If, like me, you have had no success with your GP. And if, like me, your symptoms are affecting your life in such a way that you know you need more help than is being offered, then it might be worth investigating going private. As I’m sure you already know, this isn’t cheap. And I totally get that not all of us are in a situation to be able to afford to go private. I feel incredibly privileged that I am able to. So, I guess I wanted to be completely transparent with the costs involved, in order for you to know from the off what you could be faced with.
First up, the consultation. I went through Bupa who offer a menopause package that includes a consultation (mine was a video call with a specialist), a 3 month follow up appointment, and access to a phone line for help along the way. This package cost me £250, which not gonna lie I baulked at when I first heard. It was my husband that convinced me in the end, telling me that the cost didn’t matter, that my health was the most important thing, and that he could see I needed help. Bless him, he’s a good egg. And do you know what? I realised that I’m quite happy forking out money for fitness classes. Spending money on the dog, the kids, other people. So why on earth would I hesitate on spending it on something that is clearly needed right now!?!?
I think us women are all too quick to focus on how the other people in our lives are – caring for kids, partners, parents, friends etc. So much so that we position ourselves right at the very bottom of the pile, our needs going very much unnoticed. To the extent that it often hits crisis point before we acknowledge we need help. One thing I try and remind myself of is the oxygen mask analogy – that you must put your own oxygen mask on first before you can help others. How can you be expected to a) set a good example, especially to your kids and b) even be capable of helping others if you can’t help yourself first. Anyway, I digress. The point is, it was time for me to chuck some money at the problem and reach out for help.
And oh my goodness how quick you get results when you DO throw money at it. One consultation later, I suddenly found myself with the elusive HRT prescription. Off I trotted to my nearest Boots pharmacy and when she came back with my prescription and started putting it through the till she said, “It’s a bit hefty, you might want to get your GP to prescribe this for you next time.” Um yeah, no shit Sherlock!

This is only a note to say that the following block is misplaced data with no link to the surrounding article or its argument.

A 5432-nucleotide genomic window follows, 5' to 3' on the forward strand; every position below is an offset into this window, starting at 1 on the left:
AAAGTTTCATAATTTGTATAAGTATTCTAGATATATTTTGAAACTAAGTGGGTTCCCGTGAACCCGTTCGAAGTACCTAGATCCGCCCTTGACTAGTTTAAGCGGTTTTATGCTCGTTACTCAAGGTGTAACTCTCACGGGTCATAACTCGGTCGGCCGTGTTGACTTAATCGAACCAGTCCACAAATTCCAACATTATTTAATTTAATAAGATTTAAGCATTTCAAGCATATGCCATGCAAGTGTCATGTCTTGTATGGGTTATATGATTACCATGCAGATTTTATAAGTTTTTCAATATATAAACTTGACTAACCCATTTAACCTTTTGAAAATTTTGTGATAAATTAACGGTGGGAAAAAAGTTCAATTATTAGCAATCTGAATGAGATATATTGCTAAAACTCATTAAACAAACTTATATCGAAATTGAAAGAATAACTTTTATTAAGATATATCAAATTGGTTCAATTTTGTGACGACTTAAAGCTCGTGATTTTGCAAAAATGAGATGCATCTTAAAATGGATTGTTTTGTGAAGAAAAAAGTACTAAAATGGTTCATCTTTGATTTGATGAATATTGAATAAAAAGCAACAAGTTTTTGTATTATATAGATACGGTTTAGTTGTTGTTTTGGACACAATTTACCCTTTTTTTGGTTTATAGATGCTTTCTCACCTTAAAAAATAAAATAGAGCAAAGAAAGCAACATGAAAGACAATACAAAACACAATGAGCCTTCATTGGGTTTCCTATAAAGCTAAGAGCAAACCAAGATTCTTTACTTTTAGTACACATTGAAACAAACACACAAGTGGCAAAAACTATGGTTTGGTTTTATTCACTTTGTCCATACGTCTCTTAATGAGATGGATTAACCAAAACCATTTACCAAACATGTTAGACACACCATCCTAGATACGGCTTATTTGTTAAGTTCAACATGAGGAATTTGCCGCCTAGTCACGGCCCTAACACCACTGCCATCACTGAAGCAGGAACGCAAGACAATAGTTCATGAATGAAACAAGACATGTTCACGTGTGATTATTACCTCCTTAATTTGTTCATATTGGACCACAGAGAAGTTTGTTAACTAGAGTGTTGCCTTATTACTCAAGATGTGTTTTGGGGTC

It cost a grand total of £49.01 for the same items that would have cost me £18.70 on the NHS. That’s a difference of £30.31. For the exact same drugs. I’ll just let that sink in for a bit…
But don’t worry, all wasn’t completely lost, because I was able to use my Boots card and collect the points for it. Well, that’s what the pharmacist told me. So there I was, all proper chirpy thinking I’d somehow screwed the system over in my own understated way, only for me to get home and read the receipt, which informed me ‘all items marked X are exempt from Advantage Card points’. And you can guess which 2 items had X’s….. Noooooooooooooooo!
The Decision Is Yours
As I’ve said, I’ve now got 3 month’s worth of HRT to keep me going. I am under no illusion that this is now it for me. There will inevitably be some tweaking required – the dosage might need upping, I might need to introduce some testosterone if say for example I’m still feeling completely and utterly fatigued, and gosh it might not even work at all. But you know what, it feels good to be at least trying. It feels good to have been listened to. To have been heard. To have been taken seriously. And in my opinion… that was worth every single penny.
What Are Your Experiences Of Getting HRT?
Do you think you’ve hit perimenopause? Have you been to your GP about it? Have you decided to go private? I would absolutely love to hear about your experiences if you’d be willing to share it with me. Let’s keep this conversation going. Let’s support one another. Let’s help make a change.
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Becky Stafferton is a full time blogger over on her website The Art of Healthy Living, mum of 2 and certified Queen of the hashtags. She continually strives to promote a realistic, sustainable and positive image of how to lead a healthy life. When she’s not writing or reading her teenage diary she can be found swigging Prosecco from the bottle, running through muddy puddles, making lists of lists, having a good old moan, scoffing flapjacks and squatting like her life depends on it.